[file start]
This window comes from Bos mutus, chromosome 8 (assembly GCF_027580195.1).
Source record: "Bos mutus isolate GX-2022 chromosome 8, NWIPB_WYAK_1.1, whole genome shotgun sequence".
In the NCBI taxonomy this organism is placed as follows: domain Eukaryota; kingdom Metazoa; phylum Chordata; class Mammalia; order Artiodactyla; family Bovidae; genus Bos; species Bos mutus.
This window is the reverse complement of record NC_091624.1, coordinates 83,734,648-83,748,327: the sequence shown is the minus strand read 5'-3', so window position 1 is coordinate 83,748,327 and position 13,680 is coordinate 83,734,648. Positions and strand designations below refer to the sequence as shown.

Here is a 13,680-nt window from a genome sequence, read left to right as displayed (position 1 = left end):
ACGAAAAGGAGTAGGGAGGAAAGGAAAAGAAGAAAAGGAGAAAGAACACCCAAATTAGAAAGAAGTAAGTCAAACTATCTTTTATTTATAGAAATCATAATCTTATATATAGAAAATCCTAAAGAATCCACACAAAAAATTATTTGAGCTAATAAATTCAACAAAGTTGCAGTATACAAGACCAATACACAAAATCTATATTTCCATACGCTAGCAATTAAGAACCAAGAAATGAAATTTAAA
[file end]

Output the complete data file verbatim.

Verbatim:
This window comes from Bos mutus, chromosome 8 (assembly GCF_027580195.1).
Source record: "Bos mutus isolate GX-2022 chromosome 8, NWIPB_WYAK_1.1, whole genome shotgun sequence".
In the NCBI taxonomy this organism is placed as follows: domain Eukaryota; kingdom Metazoa; phylum Chordata; class Mammalia; order Artiodactyla; family Bovidae; genus Bos; species Bos mutus.
This window is the reverse complement of record NC_091624.1, coordinates 83,734,648-83,748,327: the sequence shown is the minus strand read 5'-3', so window position 1 is coordinate 83,748,327 and position 13,680 is coordinate 83,734,648. Positions and strand designations below refer to the sequence as shown.

Here is a 13,680-nt window from a genome sequence, read left to right as displayed (position 1 = left end):
ACGAAAAGGAGTAGGGAGGAAAGGAAAAGAAGAAAAGGAGAAAGAACACCCAAATTAGAAAGAAGTAAGTCAAACTATCTTTTATTTATAGAAATCATAATCTTATATATAGAAAATCCTAAAGAATCCACACAAAAAATTATTTGAGCTAATAAATTCAACAAAGTTGCAGTATACAAGACCAATACACAAAATCTATATTTCCATACGCTAGCAATTAAGAACCAAGAAATGAAATTTAAA